Afterwards, he asked the spirit why it had chosen this woman out of all possible victims upon whom to inflict such suffering. It began to laugh, saying that the mother of the woman and the mother of the husband (both of whom had already died) had pressed heaven to bring suffering upon her so that she would not suffer even more in this world or the world-to-come, because she had caused her husband to stop studying Torah.
When he heard this, Rabbi Mendel asked the husband to promise that he would return to Torah study, and the husband promised. Rabbi Neta also promised to study sections of the Mishnah in memory of the young man who had become a dybbuk – in addition to dedicating a certain number of candles to be lit in the synagogue in his memory.
Then Rabbi Mendel gathered a quorum of ten men in his room to recite Psalms while he stood in the back of the room and recited certain phrases. He sat the woman in a chair in the middle of the room, and suddenly she rolled out of the chair, fell on the ground, and a loud voice emerged from her saying Shema Yisrael. A fingernail of one of her pinkies split (where the dybbuk left her body), and a pane of glass broke in a nearby window. Then all was quiet again.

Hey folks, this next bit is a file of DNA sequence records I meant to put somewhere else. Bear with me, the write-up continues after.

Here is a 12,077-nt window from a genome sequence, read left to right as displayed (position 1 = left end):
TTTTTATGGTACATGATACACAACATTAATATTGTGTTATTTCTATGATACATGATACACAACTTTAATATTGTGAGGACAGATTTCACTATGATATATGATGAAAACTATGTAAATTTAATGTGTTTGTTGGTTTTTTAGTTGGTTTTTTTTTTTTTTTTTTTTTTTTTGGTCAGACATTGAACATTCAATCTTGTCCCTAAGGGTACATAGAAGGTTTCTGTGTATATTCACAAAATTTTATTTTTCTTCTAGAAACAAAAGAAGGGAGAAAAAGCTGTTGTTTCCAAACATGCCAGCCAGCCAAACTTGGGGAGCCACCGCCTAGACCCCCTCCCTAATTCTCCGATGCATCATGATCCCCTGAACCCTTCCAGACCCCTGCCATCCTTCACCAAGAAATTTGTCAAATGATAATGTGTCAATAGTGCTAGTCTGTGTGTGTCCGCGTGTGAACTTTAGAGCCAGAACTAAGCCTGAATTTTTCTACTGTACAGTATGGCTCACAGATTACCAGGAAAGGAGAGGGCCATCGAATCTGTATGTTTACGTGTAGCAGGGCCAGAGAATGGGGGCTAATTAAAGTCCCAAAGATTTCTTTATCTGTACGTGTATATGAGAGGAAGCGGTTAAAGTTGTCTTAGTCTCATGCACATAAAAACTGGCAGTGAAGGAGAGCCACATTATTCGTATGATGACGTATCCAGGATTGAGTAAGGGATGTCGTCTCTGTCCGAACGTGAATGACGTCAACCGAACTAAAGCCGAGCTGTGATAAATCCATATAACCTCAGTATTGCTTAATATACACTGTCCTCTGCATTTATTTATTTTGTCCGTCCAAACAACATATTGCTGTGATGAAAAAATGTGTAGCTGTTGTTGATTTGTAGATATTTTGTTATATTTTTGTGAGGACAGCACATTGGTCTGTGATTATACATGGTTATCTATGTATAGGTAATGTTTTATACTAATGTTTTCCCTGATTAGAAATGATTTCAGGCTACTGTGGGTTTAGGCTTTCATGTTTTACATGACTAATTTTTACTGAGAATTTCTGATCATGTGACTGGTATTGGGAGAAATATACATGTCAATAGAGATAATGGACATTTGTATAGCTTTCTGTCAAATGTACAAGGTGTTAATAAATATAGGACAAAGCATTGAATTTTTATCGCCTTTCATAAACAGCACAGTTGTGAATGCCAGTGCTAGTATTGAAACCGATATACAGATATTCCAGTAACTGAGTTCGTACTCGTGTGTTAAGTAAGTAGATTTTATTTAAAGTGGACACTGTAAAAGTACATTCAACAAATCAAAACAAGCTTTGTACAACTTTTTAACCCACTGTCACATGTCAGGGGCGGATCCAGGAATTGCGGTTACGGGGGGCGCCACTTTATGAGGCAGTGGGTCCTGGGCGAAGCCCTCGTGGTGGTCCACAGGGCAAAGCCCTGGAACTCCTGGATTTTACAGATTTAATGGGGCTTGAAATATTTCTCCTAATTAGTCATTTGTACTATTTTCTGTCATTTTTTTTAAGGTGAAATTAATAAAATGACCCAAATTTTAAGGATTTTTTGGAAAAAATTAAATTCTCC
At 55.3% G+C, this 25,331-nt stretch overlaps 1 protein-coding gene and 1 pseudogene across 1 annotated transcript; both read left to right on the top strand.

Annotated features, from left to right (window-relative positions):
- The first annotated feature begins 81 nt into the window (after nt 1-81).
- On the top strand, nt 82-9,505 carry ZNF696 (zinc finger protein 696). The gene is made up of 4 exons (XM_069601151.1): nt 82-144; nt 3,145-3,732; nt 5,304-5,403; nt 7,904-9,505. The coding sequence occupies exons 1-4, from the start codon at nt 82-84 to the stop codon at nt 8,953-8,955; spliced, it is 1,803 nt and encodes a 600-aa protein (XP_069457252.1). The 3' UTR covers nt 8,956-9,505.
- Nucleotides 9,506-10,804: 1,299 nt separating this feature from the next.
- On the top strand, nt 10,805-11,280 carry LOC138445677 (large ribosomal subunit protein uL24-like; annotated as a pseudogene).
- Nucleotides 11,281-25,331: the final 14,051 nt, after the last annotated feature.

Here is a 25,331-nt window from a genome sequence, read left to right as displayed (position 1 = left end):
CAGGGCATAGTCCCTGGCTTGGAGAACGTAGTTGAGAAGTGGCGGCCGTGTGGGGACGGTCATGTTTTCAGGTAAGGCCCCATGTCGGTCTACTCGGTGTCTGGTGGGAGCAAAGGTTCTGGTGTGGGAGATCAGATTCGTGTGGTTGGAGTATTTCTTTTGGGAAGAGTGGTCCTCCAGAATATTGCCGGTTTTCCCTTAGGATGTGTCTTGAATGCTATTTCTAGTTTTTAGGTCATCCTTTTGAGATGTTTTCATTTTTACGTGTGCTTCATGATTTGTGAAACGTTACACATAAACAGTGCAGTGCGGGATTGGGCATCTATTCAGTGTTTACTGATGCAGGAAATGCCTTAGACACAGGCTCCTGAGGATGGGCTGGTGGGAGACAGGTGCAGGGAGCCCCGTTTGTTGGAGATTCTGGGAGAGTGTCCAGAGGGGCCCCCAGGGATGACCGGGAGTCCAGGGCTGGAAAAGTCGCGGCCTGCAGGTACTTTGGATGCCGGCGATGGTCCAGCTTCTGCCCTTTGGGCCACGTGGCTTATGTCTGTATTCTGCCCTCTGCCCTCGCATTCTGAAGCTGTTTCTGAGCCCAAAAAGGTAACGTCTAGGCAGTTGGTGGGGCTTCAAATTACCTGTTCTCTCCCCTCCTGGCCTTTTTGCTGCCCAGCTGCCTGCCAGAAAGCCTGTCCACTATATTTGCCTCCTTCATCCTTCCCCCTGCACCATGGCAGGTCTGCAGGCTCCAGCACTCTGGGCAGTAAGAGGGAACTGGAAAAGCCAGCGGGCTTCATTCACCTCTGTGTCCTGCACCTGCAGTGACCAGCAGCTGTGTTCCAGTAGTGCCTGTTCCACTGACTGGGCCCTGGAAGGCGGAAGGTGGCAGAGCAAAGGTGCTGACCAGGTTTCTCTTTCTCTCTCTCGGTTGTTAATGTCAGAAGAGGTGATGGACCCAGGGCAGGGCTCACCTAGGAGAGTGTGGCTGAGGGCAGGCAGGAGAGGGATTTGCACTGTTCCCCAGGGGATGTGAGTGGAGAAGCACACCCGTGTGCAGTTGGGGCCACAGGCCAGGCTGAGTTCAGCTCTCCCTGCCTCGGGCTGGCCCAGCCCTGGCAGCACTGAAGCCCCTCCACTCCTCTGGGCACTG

This is what my master and teacher Rabbi Eliyahu Deuschnitzer told me. He repeated himself that it was appropriate to tell this account in his name, and reminded me that we knew that he never lied nor exaggerate facts, God forbid. He reiterated that he was transmitting the story exactly as he had heard it from Rabbi Elazar Moshe.
Then my master and teacher added: 'Recently, I heard that this couple, who are already elderly, moved to Israel and are and living in Tel Aviv. They have a large family here including children and grandchildren. You actually know them, but I won’t tell you their names because that might negatively affect their [children and grandchildren’s] abilities to find marriage partners. However, I traveled from Petach Tikvah to Tel Aviv on Saturday night, and I sat with them in their house and they themselves told me the entire account just as I had heard it from the scholar, Rabbi Elazar Moshe, and just as I passed it on to you.' Up to this here are the words of my master and teacher Rabbi Eliyahu Deuschnitzer.”